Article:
In web3 applications, immutable data structures and conflict resolution are key components of how data can be most efficiently managed (without changing existing data but rather creating new versions with each change). This data management is possible across multiple locations and interconnected users, nodes, and devices who can interact with the same data consistently, predictively all while maintaining the integrity of data.

While centralized entities like Google leverage Operational Transformation for conflict resolution, we've chosen to leverage Merkle CRDTs to allow developers or users querying data to work on, share, and collaborate with our database whether you're offline, working in real-time or delayed. These capabilities are all possible with zero burden of overriding others' data to fulfill the penultimate goal of being able to merge stages with zero conflicts.

What are CRDTs?

Conflict-Free Replicated Data Types enable conflict resolution in multiple concurrent updates. Using a deterministic algorithm, CRDTs allow multiple data replicas to be updated independently and merged back together in the future. Like Google Docs, this means that data stored on a global network of nodes or computers can replicate the same data. Akin to Merkle DAGs, CRDTs enable global, peer-to-peer networks to freely make any changes to that data locally and then synchronize it at a later date.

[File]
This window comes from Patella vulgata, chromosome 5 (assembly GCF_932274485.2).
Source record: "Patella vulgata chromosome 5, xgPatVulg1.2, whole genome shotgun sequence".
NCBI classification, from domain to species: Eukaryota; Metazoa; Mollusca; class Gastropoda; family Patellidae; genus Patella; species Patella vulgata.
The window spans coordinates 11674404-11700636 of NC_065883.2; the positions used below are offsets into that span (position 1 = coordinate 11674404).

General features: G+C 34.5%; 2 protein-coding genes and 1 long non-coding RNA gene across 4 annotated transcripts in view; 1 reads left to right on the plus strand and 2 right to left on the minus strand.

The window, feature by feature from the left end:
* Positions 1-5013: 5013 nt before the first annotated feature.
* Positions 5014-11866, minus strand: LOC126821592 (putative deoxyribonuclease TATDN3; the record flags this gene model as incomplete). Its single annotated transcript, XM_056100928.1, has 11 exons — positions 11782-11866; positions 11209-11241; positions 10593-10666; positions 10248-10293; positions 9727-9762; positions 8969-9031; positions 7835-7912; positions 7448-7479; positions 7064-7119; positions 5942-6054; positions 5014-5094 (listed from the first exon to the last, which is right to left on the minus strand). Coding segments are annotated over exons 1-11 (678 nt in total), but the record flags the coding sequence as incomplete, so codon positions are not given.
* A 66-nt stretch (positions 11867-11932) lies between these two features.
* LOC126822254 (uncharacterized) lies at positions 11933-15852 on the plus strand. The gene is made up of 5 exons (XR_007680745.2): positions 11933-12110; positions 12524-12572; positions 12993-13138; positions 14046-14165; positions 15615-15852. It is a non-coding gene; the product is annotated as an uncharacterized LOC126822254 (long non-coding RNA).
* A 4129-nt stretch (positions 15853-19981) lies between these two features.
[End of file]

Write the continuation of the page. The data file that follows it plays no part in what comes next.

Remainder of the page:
The key aspect of CRDTs is their deterministic nature, which in computer science refers to an algorithm that, given a particular input, will provide the same output. With CRDTs, this means that, given two separate changes or conflicts, they will always merge to the same state, a key characteristic for a globally replicated database like DefraDB.

A graphical representation of a CRDT producing a deterministic state from out of order edits.

Why are CRDTs crucial to DefraDB, and how is this different from conflict resolution in traditional, centralized databases?

CRDTs exist as a stark contrast to Operational Transforms, which need strict control over your users and how they update data but fail to return ownership to the user.

At Source, we believe users should always be free to replicate their data to their machines and make updates they wish while collaborating with others, without the need for centralization and therefore free from the shackles of imprisoned data.

Merkle Clocks & CRDTs

CRDTs can be used to create traditional databases, each with its use case and semantics that can be freely edited, updated, or deleted like any other data type while preserving history in a globally replicated network. Thus, DefraDB’s core data storage engine uses CRDTs to store every data type inside a database.